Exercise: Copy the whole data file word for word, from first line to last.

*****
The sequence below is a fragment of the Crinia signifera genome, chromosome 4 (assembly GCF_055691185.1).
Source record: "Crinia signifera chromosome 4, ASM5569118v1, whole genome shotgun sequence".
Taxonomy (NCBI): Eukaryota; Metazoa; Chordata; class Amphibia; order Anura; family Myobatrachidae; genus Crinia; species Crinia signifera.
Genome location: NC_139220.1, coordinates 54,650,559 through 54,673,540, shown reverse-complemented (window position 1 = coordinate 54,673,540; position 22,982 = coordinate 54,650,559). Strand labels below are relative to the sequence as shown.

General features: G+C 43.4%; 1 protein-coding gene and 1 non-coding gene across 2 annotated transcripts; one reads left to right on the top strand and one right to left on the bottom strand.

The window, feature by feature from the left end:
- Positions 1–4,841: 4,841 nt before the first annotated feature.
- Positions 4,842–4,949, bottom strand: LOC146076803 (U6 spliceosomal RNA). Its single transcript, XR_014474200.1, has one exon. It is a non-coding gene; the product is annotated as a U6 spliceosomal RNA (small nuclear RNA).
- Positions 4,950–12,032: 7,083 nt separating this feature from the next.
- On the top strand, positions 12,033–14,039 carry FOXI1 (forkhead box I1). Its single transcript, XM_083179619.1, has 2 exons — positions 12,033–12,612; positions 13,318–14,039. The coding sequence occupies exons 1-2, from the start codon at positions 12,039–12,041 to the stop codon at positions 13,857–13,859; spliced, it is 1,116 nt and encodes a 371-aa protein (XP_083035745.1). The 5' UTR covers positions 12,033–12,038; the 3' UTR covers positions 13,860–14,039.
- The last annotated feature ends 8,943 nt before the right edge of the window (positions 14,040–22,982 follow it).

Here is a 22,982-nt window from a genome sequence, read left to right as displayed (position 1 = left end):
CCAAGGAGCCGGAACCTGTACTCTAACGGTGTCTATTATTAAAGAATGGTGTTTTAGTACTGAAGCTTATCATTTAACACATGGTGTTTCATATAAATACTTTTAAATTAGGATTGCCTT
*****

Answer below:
The sequence below is a fragment of the Crinia signifera genome, chromosome 4 (assembly GCF_055691185.1).
Source record: "Crinia signifera chromosome 4, ASM5569118v1, whole genome shotgun sequence".
Taxonomy (NCBI): Eukaryota; Metazoa; Chordata; class Amphibia; order Anura; family Myobatrachidae; genus Crinia; species Crinia signifera.
Genome location: NC_139220.1, coordinates 54,650,559 through 54,673,540, shown reverse-complemented (window position 1 = coordinate 54,673,540; position 22,982 = coordinate 54,650,559). Strand labels below are relative to the sequence as shown.

General features: G+C 43.4%; 1 protein-coding gene and 1 non-coding gene across 2 annotated transcripts; one reads left to right on the top strand and one right to left on the bottom strand.

The window, feature by feature from the left end:
- Positions 1–4,841: 4,841 nt before the first annotated feature.
- Positions 4,842–4,949, bottom strand: LOC146076803 (U6 spliceosomal RNA). Its single transcript, XR_014474200.1, has one exon. It is a non-coding gene; the product is annotated as a U6 spliceosomal RNA (small nuclear RNA).
- Positions 4,950–12,032: 7,083 nt separating this feature from the next.
- On the top strand, positions 12,033–14,039 carry FOXI1 (forkhead box I1). Its single transcript, XM_083179619.1, has 2 exons — positions 12,033–12,612; positions 13,318–14,039. The coding sequence occupies exons 1-2, from the start codon at positions 12,039–12,041 to the stop codon at positions 13,857–13,859; spliced, it is 1,116 nt and encodes a 371-aa protein (XP_083035745.1). The 5' UTR covers positions 12,033–12,038; the 3' UTR covers positions 13,860–14,039.
- The last annotated feature ends 8,943 nt before the right edge of the window (positions 14,040–22,982 follow it).

Here is a 22,982-nt window from a genome sequence, read left to right as displayed (position 1 = left end):
CCAAGGAGCCGGAACCTGTACTCTAACGGTGTCTATTATTAAAGAATGGTGTTTTAGTACTGAAGCTTATCATTTAACACATGGTGTTTCATATAAATACTTTTAAATTAGGATTGCCTT